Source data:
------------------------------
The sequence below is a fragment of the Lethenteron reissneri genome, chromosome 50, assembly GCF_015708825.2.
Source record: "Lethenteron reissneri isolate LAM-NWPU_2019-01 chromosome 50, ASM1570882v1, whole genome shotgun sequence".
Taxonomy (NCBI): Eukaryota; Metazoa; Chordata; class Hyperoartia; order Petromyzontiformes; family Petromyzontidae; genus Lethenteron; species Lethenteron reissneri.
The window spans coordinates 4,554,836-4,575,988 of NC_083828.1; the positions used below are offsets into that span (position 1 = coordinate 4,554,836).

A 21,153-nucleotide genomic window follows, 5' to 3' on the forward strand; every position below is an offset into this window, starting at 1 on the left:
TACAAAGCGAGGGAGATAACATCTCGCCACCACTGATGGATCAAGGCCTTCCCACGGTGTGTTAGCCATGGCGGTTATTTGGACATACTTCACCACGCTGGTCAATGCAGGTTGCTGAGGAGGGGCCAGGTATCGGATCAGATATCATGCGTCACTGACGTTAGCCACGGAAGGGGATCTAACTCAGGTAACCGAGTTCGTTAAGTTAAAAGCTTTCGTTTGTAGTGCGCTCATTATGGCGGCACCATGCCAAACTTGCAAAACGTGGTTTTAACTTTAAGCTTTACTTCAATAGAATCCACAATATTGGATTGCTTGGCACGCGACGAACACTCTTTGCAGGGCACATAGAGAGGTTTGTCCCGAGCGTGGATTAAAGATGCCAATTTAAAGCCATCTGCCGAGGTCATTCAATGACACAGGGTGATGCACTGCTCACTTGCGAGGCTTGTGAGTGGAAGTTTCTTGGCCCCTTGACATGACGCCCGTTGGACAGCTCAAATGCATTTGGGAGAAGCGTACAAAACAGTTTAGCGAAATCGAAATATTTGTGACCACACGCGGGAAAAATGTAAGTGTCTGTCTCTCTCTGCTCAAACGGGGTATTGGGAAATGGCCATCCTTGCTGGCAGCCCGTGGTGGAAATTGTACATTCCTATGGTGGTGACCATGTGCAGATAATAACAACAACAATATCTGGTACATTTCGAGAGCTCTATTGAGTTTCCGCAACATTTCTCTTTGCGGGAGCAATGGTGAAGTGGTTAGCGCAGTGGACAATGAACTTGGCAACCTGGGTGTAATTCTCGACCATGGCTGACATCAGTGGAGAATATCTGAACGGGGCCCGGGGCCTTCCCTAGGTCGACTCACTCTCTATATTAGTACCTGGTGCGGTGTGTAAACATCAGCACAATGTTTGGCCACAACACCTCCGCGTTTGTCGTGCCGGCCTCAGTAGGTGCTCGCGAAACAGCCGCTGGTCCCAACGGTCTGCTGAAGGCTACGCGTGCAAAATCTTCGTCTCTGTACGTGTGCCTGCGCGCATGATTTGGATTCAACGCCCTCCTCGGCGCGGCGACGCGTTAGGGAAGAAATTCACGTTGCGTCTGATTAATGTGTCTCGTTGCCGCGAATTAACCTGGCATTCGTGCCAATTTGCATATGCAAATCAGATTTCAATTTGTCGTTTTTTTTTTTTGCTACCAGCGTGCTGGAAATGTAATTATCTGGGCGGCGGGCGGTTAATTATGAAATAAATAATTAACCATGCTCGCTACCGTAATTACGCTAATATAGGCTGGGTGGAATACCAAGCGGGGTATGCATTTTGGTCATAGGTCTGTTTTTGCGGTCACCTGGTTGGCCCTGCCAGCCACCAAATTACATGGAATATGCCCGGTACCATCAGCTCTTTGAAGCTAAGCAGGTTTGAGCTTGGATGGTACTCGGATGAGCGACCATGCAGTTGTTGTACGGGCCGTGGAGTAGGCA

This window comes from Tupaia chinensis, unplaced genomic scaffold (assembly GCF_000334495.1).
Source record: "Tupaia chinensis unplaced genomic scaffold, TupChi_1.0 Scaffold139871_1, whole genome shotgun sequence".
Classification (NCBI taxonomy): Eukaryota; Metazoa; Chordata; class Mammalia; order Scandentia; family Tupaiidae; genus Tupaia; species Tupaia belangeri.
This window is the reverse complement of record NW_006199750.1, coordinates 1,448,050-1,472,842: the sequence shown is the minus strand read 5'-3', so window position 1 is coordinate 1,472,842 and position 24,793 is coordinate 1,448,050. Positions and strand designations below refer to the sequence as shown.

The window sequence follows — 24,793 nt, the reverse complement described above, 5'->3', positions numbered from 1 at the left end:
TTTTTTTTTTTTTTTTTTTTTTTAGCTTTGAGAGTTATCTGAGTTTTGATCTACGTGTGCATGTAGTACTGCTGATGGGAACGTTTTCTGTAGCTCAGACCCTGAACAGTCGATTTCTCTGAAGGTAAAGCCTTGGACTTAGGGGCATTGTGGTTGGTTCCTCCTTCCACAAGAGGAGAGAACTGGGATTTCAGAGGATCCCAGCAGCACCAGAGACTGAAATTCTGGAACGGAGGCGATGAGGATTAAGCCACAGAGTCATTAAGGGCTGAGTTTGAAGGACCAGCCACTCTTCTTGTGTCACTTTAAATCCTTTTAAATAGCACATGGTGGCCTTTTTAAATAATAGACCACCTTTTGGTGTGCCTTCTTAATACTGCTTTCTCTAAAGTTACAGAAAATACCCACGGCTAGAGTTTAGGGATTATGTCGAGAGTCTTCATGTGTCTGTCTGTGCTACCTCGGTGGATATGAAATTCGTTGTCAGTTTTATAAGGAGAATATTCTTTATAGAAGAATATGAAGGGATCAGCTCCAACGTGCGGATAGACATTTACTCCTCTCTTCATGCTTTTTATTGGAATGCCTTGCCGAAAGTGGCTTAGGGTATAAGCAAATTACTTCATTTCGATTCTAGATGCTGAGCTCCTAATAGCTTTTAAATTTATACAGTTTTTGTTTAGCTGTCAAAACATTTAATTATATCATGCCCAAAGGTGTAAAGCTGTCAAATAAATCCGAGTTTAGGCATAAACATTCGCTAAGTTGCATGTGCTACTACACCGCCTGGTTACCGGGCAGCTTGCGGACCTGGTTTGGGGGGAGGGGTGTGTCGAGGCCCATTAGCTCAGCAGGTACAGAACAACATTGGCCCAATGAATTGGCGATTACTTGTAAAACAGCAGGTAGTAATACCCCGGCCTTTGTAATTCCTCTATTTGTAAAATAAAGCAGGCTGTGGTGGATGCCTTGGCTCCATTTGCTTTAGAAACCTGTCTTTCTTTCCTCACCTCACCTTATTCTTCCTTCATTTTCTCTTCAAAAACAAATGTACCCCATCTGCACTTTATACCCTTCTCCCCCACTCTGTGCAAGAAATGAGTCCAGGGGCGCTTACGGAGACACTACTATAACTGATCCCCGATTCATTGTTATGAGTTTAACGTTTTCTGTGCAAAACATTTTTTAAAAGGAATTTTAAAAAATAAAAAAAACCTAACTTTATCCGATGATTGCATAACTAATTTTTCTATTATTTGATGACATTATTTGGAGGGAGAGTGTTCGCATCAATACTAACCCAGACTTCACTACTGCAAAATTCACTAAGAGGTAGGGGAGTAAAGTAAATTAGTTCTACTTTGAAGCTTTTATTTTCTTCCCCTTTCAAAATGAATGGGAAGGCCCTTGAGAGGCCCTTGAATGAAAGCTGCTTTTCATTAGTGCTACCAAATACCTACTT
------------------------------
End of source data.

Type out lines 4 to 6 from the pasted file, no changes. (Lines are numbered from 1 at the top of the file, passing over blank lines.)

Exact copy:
The window spans coordinates 4,554,836-4,575,988 of NC_083828.1; the positions used below are offsets into that span (position 1 = coordinate 4,554,836).

A 21,153-nucleotide genomic window follows, 5' to 3' on the forward strand; every position below is an offset into this window, starting at 1 on the left:
TACAAAGCGAGGGAGATAACATCTCGCCACCACTGATGGATCAAGGCCTTCCCACGGTGTGTTAGCCATGGCGGTTATTTGGACATACTTCACCACGCTGGTCAATGCAGGTTGCTGAGGAGGGGCCAGGTATCGGATCAGATATCATGCGTCACTGACGTTAGCCACGGAAGGGGATCTAACTCAGGTAACCGAGTTCGTTAAGTTAAAAGCTTTCGTTTGTAGTGCGCTCATTATGGCGGCACCATGCCAAACTTGCAAAACGTGGTTTTAACTTTAAGCTTTACTTCAATAGAATCCACAATATTGGATTGCTTGGCACGCGACGAACACTCTTTGCAGGGCACATAGAGAGGTTTGTCCCGAGCGTGGATTAAAGATGCCAATTTAAAGCCATCTGCCGAGGTCATTCAATGACACAGGGTGATGCACTGCTCACTTGCGAGGCTTGTGAGTGGAAGTTTCTTGGCCCCTTGACATGACGCCCGTTGGACAGCTCAAATGCATTTGGGAGAAGCGTACAAAACAGTTTAGCGAAATCGAAATATTTGTGACCACACGCGGGAAAAATGTAAGTGTCTGTCTCTCTCTGCTCAAACGGGGTATTGGGAAATGGCCATCCTTGCTGGCAGCCCGTGGTGGAAATTGTACATTCCTATGGTGGTGACCATGTGCAGATAATAACAACAACAATATCTGGTACATTTCGAGAGCTCTATTGAGTTTCCGCAACATTTCTCTTTGCGGGAGCAATGGTGAAGTGGTTAGCGCAGTGGACAATGAACTTGGCAACCTGGGTGTAATTCTCGACCATGGCTGACATCAGTGGAGAATATCTGAACGGGGCCCGGGGCCTTCCCTAGGTCGACTCACTCTCTATATTAGTACCTGGTGCGGTGTGTAAACATCAGCACAATGTTTGGCCACAACACCTCCGCGTTTGTCGTGCCGGCCTCAGTAGGTGCTCGCGAAACAGCCGCTGGTCCCAACGGTCTGCTGAAGGCTACGCGTGCAAAATCTTCGTCTCTGTACGTGTGCCTGCGCGCATGATTTGGATTCAACGCCCTCCTCGGCGCGGCGACGCGTTAGGGAAGAAATTCACGTTGCGTCTGATTAATGTGTCTCGTTGCCGCGAATTAACCTGGCATTCGTGCCAATTTGCATATGCAAATCAGATTTCAATTTGTCGTTTTTTTTTTTTGCTACCAGCGTGCTGGAAATGTAATTATCTGGGCGGCGGGCGGTTAATTATGAAATAAATAATTAACCATGCTCGCTACCGTAATTACGCTAATATAGGCTGGGTGGAATACCAAGCGGGGTATGCATTTTGGTCATAGGTCTGTTTTTGCGGTCACCTGGTTGGCCCTGCCAGCCACCAAATTACATGGAATATGCCCGGTACCATCAGCTCTTTGAAGCTAAGCAGGTTTGAGCTTGGATGGTACTCGGATGAGCGACCATGCAGTTGTTGTACGGGCCGTGGAGTAGGCA